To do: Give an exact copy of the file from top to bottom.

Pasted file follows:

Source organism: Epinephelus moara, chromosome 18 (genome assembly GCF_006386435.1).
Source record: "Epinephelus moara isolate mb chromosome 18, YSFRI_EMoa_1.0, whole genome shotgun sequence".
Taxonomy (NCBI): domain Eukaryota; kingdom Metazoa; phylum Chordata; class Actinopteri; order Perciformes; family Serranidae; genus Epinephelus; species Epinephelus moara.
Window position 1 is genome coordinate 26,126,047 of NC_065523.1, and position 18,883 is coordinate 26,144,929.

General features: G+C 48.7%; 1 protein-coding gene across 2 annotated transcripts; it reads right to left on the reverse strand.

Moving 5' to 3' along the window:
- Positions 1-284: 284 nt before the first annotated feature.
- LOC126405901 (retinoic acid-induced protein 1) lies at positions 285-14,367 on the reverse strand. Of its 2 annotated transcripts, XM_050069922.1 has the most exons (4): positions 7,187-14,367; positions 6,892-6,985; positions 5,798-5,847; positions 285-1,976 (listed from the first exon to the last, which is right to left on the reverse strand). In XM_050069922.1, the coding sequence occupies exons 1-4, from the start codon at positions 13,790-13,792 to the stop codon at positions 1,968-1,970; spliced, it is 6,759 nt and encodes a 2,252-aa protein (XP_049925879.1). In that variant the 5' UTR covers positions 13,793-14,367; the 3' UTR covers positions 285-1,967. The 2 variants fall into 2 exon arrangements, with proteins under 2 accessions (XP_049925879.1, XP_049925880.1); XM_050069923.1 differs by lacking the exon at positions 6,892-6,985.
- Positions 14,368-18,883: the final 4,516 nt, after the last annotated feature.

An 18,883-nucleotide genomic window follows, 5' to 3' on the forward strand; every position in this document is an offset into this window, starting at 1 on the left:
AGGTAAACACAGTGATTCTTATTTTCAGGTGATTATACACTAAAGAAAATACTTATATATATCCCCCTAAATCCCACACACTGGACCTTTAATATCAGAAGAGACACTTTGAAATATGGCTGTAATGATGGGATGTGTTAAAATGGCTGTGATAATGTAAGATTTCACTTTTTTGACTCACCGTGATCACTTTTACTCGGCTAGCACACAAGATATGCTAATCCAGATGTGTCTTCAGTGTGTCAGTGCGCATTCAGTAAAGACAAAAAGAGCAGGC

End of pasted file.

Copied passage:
Source organism: Epinephelus moara, chromosome 18 (genome assembly GCF_006386435.1).
Source record: "Epinephelus moara isolate mb chromosome 18, YSFRI_EMoa_1.0, whole genome shotgun sequence".
Taxonomy (NCBI): domain Eukaryota; kingdom Metazoa; phylum Chordata; class Actinopteri; order Perciformes; family Serranidae; genus Epinephelus; species Epinephelus moara.
Window position 1 is genome coordinate 26,126,047 of NC_065523.1, and position 18,883 is coordinate 26,144,929.

General features: G+C 48.7%; 1 protein-coding gene across 2 annotated transcripts; it reads right to left on the reverse strand.

Moving 5' to 3' along the window:
- Positions 1-284: 284 nt before the first annotated feature.
- LOC126405901 (retinoic acid-induced protein 1) lies at positions 285-14,367 on the reverse strand. Of its 2 annotated transcripts, XM_050069922.1 has the most exons (4): positions 7,187-14,367; positions 6,892-6,985; positions 5,798-5,847; positions 285-1,976 (listed from the first exon to the last, which is right to left on the reverse strand). In XM_050069922.1, the coding sequence occupies exons 1-4, from the start codon at positions 13,790-13,792 to the stop codon at positions 1,968-1,970; spliced, it is 6,759 nt and encodes a 2,252-aa protein (XP_049925879.1). In that variant the 5' UTR covers positions 13,793-14,367; the 3' UTR covers positions 285-1,967. The 2 variants fall into 2 exon arrangements, with proteins under 2 accessions (XP_049925879.1, XP_049925880.1); XM_050069923.1 differs by lacking the exon at positions 6,892-6,985.
- Positions 14,368-18,883: the final 4,516 nt, after the last annotated feature.

An 18,883-nucleotide genomic window follows, 5' to 3' on the forward strand; every position in this document is an offset into this window, starting at 1 on the left:
AGGTAAACACAGTGATTCTTATTTTCAGGTGATTATACACTAAAGAAAATACTTATATATATCCCCCTAAATCCCACACACTGGACCTTTAATATCAGAAGAGACACTTTGAAATATGGCTGTAATGATGGGATGTGTTAAAATGGCTGTGATAATGTAAGATTTCACTTTTTTGACTCACCGTGATCACTTTTACTCGGCTAGCACACAAGATATGCTAATCCAGATGTGTCTTCAGTGTGTCAGTGCGCATTCAGTAAAGACAAAAAGAGCAGGC